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Author Topic: Opinions on using a stock show  (Read 1096 times)

Matt Greiner

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Re: Opinions on using a stock show
« Reply #10 on: June 11, 2018, 10:44:09 pm »

Scott, I have just moved to a festival patch myself on my M32, and I am so glad I did.  I was previously doing sound for just one band, but this year I've got quite a few shows booked with bands I've never worked with.

I was the same as you, wanting everything to be as tight as possible, trying to condense to one layer (16 channels) if possible.  And it was a lot of extra work, and mistakes were made.  Now when I get a new band, I use one of the festival patches, and then channels that aren't used, I just quickly change the channel strip color to black so I know they aren't used/extra.

I also made a laminated sheet and it saves time.  I leave some channels unassigned on purpose, so I can easily write in a name/instrument where it's blank.  Where it has helped the most, I would say, is when the band has a splitter snake and has different channel assignments.  Quick and easy to mark their channel number on my sheet for quick, physical patching.  I also included on my sheet my 16 outputs, for quick reference at the stage box for making sure all my monitors and L/R are correct as well.

I've attached it for reference.  I'm open to suggestions for improving it if anyone would like to share.

Edit - all of my references to left and right are house left and house right.  Since I am at FOH, I thought I would just use the same perspective.
« Last Edit: June 11, 2018, 10:49:00 pm by Matt Greiner »
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dave briar

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Re: Opinions on using a stock show
« Reply #11 on: June 11, 2018, 11:56:59 pm »

Scott.  Yea I love the flexibility of the X32 architecture but sold my console three years ago as soon as I discovered the flexibility of MixingStation to (among other things) reorder channels in the display. As I've mentioned here before, IMHO the X/M32 consoles dearly need a custom layer option. I mix whatever bands get booked each night and like others here have a starting patch but I don't get too hung up on factoring in "burn channels" as if I need to add an unexpected instrument I've no problem just sticking it up past the four vocals if needed (or with other instruments but out of looker's left-to-right order) as I then only have to drag that fader into whatever position I prefer on the tablet. Likewise while I'm no great fan of the QU-24 console at my normal venue it does have an easily definable custom layer so I can do the same there when I use it. One caveat, since the QU doesn't have scribble strips I do need to reorder the faders before labeling the board tape obviously. All that said, it sounds like a festival patch with built in burn channels is your best bet.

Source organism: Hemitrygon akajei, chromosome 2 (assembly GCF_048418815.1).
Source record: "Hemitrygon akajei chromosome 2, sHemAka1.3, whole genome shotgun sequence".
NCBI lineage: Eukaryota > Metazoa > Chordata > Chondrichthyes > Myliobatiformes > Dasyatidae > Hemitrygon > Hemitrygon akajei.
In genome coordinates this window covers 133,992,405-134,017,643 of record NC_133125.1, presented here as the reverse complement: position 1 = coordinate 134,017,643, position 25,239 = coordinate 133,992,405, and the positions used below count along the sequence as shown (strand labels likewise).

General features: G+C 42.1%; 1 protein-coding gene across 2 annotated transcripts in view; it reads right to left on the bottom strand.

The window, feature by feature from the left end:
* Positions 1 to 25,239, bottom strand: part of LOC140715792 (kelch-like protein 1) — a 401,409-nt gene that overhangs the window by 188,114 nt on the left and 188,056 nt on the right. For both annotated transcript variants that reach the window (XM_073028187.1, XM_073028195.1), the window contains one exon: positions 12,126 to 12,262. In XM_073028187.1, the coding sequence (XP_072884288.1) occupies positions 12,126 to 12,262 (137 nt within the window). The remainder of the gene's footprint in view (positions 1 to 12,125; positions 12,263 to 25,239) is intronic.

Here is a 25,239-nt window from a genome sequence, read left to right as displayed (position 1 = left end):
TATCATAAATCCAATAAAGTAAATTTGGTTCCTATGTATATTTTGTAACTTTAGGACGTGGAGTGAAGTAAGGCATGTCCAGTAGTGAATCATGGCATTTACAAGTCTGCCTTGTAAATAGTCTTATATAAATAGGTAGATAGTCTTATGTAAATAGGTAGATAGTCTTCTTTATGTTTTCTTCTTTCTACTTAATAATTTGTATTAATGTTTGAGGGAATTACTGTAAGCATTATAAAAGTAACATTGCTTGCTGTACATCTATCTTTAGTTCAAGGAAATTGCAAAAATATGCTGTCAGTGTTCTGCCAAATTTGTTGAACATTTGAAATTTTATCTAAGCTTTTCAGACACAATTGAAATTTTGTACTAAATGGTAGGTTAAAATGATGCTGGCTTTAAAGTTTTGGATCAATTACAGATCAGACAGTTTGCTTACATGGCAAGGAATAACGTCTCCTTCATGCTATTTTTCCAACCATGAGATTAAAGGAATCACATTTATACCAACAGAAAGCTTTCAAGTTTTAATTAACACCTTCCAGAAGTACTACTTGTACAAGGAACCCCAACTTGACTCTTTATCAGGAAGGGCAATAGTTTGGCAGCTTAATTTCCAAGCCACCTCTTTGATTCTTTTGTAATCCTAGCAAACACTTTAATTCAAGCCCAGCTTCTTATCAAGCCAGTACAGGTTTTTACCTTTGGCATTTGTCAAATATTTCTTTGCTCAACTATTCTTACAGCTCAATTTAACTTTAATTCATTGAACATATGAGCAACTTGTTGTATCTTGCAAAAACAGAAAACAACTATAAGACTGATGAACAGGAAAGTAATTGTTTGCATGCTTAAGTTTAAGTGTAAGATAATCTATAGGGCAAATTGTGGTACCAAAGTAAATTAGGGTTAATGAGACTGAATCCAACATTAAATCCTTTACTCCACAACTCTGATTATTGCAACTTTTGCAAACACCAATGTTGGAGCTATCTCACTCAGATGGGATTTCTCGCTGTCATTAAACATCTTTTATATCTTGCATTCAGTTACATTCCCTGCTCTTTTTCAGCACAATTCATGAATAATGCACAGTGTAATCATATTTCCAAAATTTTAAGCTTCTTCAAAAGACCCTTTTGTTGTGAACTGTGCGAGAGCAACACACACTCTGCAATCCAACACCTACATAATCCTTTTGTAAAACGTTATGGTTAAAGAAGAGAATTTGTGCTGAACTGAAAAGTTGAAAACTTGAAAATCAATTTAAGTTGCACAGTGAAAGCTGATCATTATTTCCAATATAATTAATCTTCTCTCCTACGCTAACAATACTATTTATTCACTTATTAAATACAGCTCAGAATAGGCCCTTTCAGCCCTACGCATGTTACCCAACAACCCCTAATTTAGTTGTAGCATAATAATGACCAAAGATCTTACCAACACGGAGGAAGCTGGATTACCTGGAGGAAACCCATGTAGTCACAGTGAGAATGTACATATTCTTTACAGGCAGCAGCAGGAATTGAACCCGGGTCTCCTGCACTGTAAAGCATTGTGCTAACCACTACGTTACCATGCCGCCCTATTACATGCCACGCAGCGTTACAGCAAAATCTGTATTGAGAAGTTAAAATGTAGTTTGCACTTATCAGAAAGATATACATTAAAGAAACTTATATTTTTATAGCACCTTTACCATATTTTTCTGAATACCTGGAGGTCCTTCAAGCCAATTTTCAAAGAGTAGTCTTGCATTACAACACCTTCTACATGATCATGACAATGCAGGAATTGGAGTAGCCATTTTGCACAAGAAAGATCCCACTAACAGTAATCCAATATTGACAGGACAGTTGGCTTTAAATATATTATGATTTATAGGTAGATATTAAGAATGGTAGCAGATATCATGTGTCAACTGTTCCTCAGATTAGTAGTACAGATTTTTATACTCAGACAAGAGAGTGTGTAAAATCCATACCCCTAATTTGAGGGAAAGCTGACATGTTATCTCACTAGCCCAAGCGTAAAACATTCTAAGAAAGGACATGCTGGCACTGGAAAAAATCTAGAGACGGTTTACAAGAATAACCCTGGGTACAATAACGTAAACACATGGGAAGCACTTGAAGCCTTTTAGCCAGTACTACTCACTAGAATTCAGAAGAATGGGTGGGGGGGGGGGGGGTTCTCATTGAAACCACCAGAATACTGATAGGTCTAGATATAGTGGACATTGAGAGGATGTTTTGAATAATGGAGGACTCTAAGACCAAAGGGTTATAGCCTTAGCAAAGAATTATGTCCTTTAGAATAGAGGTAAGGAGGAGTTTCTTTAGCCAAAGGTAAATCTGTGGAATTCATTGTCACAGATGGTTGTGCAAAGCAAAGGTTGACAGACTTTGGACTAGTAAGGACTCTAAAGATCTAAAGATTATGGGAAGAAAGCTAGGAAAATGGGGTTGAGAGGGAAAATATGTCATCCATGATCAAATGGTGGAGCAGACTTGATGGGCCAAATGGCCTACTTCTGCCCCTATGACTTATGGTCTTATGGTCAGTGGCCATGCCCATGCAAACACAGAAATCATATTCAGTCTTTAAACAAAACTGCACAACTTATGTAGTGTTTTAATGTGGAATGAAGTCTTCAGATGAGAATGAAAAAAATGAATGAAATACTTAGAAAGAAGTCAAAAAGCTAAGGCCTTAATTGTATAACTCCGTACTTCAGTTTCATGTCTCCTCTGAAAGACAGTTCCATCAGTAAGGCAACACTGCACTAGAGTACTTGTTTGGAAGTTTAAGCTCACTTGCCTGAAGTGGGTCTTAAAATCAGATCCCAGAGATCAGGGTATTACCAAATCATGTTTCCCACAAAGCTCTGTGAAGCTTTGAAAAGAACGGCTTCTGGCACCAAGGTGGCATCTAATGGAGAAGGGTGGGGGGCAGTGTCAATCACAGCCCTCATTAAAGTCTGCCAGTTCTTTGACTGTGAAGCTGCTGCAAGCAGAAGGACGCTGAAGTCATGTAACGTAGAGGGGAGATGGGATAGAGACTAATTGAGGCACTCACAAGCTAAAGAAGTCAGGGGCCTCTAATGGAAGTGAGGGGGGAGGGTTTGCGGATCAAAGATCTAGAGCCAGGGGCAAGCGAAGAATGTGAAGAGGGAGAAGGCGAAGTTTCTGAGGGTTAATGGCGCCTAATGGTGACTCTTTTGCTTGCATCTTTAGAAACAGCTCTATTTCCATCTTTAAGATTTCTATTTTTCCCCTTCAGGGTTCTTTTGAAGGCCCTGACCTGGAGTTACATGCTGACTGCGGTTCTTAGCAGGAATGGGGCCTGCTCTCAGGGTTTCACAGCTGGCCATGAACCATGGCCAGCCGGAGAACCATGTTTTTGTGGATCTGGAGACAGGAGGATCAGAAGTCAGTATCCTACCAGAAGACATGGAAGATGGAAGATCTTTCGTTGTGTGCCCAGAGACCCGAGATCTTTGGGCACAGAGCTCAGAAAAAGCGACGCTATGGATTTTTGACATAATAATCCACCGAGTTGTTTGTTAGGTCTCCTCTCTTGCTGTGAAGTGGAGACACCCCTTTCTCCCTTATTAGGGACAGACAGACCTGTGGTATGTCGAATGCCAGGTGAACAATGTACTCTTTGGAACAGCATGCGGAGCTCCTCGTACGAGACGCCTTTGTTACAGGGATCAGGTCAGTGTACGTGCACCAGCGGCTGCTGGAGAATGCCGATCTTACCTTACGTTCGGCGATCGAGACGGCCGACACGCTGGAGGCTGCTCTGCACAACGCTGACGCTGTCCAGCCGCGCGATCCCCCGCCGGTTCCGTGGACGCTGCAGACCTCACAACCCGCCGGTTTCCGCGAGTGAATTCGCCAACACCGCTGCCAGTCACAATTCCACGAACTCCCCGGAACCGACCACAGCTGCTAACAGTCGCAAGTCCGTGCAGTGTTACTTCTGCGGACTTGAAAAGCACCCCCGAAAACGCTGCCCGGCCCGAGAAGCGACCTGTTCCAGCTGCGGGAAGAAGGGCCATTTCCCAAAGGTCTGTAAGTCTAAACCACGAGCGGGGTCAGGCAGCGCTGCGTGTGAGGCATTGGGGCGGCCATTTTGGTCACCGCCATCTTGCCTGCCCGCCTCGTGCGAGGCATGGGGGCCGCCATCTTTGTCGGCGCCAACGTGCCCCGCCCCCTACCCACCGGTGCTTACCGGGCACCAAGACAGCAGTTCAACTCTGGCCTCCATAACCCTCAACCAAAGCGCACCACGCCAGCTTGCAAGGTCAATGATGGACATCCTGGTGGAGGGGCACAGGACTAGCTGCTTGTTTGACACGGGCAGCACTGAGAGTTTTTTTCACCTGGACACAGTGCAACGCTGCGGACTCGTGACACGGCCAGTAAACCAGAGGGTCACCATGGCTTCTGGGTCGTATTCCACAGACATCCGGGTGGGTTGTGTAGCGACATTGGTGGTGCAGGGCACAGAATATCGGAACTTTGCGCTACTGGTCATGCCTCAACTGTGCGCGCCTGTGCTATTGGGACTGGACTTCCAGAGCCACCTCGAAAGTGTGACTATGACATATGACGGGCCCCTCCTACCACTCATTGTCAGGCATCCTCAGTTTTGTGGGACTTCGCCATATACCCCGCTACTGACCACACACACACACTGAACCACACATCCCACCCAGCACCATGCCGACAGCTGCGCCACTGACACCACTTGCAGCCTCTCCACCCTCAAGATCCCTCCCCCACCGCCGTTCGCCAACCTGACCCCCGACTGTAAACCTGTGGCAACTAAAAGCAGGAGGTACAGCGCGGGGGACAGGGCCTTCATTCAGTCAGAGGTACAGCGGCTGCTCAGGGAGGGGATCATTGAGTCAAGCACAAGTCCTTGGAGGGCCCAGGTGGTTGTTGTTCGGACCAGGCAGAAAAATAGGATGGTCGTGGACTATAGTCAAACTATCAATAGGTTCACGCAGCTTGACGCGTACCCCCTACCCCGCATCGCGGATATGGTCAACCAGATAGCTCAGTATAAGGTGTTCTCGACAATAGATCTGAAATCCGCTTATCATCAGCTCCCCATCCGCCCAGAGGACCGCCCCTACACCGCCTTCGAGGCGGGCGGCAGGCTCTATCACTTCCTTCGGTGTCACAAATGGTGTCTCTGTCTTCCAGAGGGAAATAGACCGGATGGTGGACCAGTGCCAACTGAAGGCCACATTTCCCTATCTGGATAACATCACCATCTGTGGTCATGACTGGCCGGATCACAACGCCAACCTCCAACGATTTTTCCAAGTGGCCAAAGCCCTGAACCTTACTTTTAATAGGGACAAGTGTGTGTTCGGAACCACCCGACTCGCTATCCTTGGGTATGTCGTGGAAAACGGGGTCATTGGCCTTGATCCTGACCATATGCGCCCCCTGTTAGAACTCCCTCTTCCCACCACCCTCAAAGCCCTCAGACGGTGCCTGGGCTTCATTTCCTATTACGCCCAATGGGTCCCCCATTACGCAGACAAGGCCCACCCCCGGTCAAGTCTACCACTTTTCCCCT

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Stephen Kirby

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Re: Opinions on using a stock show
« Reply #12 on: June 12, 2018, 12:24:20 am »

I typically only deal with 4-5 piece drum kits but same thing.  Couple spare inputs around them.  Couple for the bass just in case I have to mic the amp or a stand up bass.  Couple keys, and 4 or so between the instruments and the vox for acoustic guitars or whatever.  Sometimes a single horn will go in there.  Or out at the end after the vox mics.

I used to try and advance and pre-set the board but getting a reliable stage plot and input list from the local bands playing music in the park things can be tough.
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Steve Ferreira

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Re: Opinions on using a stock show
« Reply #13 on: June 12, 2018, 01:14:16 pm »


I used to try and advance and pre-set the board but getting a reliable stage plot and input list from the local bands playing music in the park things can be tough.

I have found that if I reach out to the band and ask, they will usually respond and give as much information as possible. You are looking to service them and the paying client. Most bands also see it that you care and sets up a good "vibe" before the event is even loaded in.
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Matt Greiner

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Re: Opinions on using a stock show
« Reply #14 on: June 12, 2018, 01:47:40 pm »

I have found that if I reach out to the band and ask, they will usually respond and give as much information as possible. You are looking to service them and the paying client. Most bands also see it that you care and sets up a good "vibe" before the event is even loaded in.

I completely agree with this.  But I still like to have several festival patches available when you don't get the best/correct information from the band.

I even take it a step further and follow up after the event with the band(s) and the promoter/venue to talk about what went right and wrong, and how to improve for the next gig.